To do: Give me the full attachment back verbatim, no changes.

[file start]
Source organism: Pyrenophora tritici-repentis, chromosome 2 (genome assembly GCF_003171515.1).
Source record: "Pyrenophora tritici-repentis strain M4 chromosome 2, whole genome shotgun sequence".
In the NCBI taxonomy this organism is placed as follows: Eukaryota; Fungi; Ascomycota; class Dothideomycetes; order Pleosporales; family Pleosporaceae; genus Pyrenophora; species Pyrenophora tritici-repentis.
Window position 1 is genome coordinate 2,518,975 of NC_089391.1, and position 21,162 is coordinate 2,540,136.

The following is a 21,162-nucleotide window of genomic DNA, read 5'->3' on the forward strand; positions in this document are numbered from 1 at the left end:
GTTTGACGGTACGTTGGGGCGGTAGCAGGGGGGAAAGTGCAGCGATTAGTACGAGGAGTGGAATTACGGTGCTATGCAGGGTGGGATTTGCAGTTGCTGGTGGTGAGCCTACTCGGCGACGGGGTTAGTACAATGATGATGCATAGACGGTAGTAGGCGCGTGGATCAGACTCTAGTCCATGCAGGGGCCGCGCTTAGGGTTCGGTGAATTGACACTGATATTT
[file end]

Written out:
Source organism: Pyrenophora tritici-repentis, chromosome 2 (genome assembly GCF_003171515.1).
Source record: "Pyrenophora tritici-repentis strain M4 chromosome 2, whole genome shotgun sequence".
In the NCBI taxonomy this organism is placed as follows: Eukaryota; Fungi; Ascomycota; class Dothideomycetes; order Pleosporales; family Pleosporaceae; genus Pyrenophora; species Pyrenophora tritici-repentis.
Window position 1 is genome coordinate 2,518,975 of NC_089391.1, and position 21,162 is coordinate 2,540,136.

The following is a 21,162-nucleotide window of genomic DNA, read 5'->3' on the forward strand; positions in this document are numbered from 1 at the left end:
GTTTGACGGTACGTTGGGGCGGTAGCAGGGGGGAAAGTGCAGCGATTAGTACGAGGAGTGGAATTACGGTGCTATGCAGGGTGGGATTTGCAGTTGCTGGTGGTGAGCCTACTCGGCGACGGGGTTAGTACAATGATGATGCATAGACGGTAGTAGGCGCGTGGATCAGACTCTAGTCCATGCAGGGGCCGCGCTTAGGGTTCGGTGAATTGACACTGATATTT